Bratislava, Slovakia – Slovak police’s recommendations for women to avoid being raped, published on its official website, sparked anger among women’s rights activists, Euractiv reported earlier this week.
Among a series of advice, Slovak women are told to avoid dark and isolated places at night, not attend parties involving alcohol and drugs as these substances can “spark violent behaviour”, and not “give mixed sexual signals and provoke unnecessarily.”
“Don’t provoke men” and “take back control of your life”
The website additionally gives other recommendations on actions to take if one witnesses a rape, or for the victim once the rape has occurred, including the all-too murky and rather simplistic advice to “take back control of their lives”.
Contacted by Euractiv, a Slovak police spokesperson explained that “mixed sexual signals” should be understood as “the behaviour of a potential victim, which the potential perpetrator can explain in various ways, such as flirting, smiling, blinking and so on.”
The recommendations faced a backlash among local and international feminist organisations, who accuse Slovakia’s police of perpetuating stereotypes on sexual violence and shifting most of the blame on the victims rather than on the offenders.
“The advice recommended by the police on its website works with the stereotypical notion that rape is committed by an unknown thug hidden in the bushes,” summarized Johanna Nejedlova, founder of the Czech organisation against sexual abuse Konsent.
Denisa Bardyova, a spokesman for Slovakia‘s police department, said it was not their intention to blame rape victims but that they were simply trying to “draw women’s attention to risky places and risky behaviour.”
Over one third of Slovaks believe rape can be “justified”
Studies show that most women are raped by someone they know – usually their partner or former partner – and that cases where the attacker is unknown only account for a minority of rapes.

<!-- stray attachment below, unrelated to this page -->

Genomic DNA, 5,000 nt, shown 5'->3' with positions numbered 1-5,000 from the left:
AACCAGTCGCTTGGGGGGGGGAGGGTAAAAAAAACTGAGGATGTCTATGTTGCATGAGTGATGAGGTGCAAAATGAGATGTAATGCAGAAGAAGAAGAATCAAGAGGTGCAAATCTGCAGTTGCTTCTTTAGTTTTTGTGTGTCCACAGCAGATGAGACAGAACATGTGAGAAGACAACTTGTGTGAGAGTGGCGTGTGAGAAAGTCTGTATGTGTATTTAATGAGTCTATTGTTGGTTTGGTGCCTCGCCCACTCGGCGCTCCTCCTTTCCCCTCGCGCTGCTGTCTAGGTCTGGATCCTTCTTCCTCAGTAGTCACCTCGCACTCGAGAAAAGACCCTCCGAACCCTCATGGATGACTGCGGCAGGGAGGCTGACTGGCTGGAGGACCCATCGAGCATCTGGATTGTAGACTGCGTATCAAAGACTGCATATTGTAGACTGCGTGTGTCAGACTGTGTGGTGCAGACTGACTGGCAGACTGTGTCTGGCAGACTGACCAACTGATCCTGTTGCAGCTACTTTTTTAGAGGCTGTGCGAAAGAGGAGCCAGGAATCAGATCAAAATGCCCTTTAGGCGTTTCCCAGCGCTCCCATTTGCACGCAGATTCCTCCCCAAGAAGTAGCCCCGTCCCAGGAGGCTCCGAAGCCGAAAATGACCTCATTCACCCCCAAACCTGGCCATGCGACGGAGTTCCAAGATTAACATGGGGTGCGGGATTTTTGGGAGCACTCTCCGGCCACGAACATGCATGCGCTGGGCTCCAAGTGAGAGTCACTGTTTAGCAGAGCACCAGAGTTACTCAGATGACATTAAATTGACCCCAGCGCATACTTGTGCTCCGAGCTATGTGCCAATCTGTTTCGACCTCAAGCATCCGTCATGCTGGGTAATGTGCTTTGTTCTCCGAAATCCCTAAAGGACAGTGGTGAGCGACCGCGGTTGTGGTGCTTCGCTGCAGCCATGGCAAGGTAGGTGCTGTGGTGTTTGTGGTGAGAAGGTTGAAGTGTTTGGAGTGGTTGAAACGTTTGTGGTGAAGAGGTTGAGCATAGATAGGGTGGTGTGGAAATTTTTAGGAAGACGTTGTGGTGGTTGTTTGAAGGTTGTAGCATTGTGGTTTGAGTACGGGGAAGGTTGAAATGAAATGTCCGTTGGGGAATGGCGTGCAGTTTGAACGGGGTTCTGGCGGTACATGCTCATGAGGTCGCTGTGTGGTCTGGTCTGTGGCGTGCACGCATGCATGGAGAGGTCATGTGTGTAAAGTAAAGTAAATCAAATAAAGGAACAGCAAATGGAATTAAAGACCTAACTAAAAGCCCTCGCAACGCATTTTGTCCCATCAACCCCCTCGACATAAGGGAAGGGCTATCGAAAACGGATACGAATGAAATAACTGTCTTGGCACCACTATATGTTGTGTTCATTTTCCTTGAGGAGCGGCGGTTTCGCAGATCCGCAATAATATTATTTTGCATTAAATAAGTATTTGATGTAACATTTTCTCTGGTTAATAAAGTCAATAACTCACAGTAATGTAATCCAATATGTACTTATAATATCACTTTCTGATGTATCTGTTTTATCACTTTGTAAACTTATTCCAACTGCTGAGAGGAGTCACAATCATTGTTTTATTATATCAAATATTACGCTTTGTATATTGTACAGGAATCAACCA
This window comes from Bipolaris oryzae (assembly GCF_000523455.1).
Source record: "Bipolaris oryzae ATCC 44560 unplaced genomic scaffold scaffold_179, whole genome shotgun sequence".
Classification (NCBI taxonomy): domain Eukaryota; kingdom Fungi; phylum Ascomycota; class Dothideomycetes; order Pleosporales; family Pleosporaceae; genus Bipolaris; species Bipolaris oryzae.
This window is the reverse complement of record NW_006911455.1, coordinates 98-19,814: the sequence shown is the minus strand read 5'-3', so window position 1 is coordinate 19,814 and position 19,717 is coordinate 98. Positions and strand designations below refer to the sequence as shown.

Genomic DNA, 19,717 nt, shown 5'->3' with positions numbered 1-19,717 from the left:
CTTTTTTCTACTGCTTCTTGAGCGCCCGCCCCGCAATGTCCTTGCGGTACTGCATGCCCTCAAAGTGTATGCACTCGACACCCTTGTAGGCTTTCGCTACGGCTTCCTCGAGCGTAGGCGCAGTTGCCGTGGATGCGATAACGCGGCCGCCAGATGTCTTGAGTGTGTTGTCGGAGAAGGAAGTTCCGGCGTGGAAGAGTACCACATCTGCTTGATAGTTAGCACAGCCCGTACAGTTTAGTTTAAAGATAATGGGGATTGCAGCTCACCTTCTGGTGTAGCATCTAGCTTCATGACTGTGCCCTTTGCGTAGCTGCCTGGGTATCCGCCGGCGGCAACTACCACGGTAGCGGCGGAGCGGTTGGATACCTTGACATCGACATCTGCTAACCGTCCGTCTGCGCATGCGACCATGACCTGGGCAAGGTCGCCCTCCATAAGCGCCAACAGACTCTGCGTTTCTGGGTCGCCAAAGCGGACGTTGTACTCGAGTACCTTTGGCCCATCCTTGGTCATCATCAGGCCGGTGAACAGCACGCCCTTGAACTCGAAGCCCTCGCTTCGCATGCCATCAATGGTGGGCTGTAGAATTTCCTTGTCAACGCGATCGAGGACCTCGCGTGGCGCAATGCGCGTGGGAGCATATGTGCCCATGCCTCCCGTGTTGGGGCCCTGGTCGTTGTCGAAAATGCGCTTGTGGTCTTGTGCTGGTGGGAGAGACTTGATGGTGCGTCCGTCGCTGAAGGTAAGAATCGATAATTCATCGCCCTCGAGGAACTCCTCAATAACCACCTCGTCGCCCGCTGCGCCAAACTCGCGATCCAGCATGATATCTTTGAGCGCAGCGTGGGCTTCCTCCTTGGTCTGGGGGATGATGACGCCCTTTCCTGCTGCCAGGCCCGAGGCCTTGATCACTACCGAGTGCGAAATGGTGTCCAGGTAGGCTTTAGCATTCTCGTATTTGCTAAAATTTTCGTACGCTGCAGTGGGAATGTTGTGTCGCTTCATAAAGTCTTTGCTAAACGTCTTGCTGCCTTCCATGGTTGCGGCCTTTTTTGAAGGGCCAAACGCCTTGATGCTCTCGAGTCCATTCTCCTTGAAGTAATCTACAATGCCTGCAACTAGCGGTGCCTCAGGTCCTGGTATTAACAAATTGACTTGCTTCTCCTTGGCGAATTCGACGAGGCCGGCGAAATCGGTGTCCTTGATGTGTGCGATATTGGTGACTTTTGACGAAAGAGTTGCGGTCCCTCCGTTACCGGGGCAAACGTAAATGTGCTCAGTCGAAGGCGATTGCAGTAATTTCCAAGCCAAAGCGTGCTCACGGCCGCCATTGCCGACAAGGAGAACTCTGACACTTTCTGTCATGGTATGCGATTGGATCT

An EU survey found that around one third of Slovak women declare having experienced physical and/or sexual violence in their lives, with ex-partners being the most frequent offenders.
Activists also believe that such misleading recommendations only add to the feeling that Slovak women cannot trust the police to report rapes and other cases of sexual violence.
According to a Eurobarometer on gender-based violence, more than a quarter of EU citizens (27%) believe sexual intercourse without consent can be justifiable in some cases, revealing the persistence of victim-shaming attitudes across the bloc.
In Slovakia, that figure reaches 39%, one of the highest among EU member states. The most common reasons that “justify” non-consensual sexual intercourse, according to respondents, are the fact of “wearing revealing, provocative or sexy clothing”, “voluntarily going home with someone else, for example after a party or date” and “being drunk or using drugs”.
Experts also point out that the legal definition of rape in Slovakia remains problematic, as it only takes into account women as victims and is based on an act of physical violence, which activists say fails to describe other situations where the victim is coerced into non-consensual sex without necessarily being physically abused beforehand.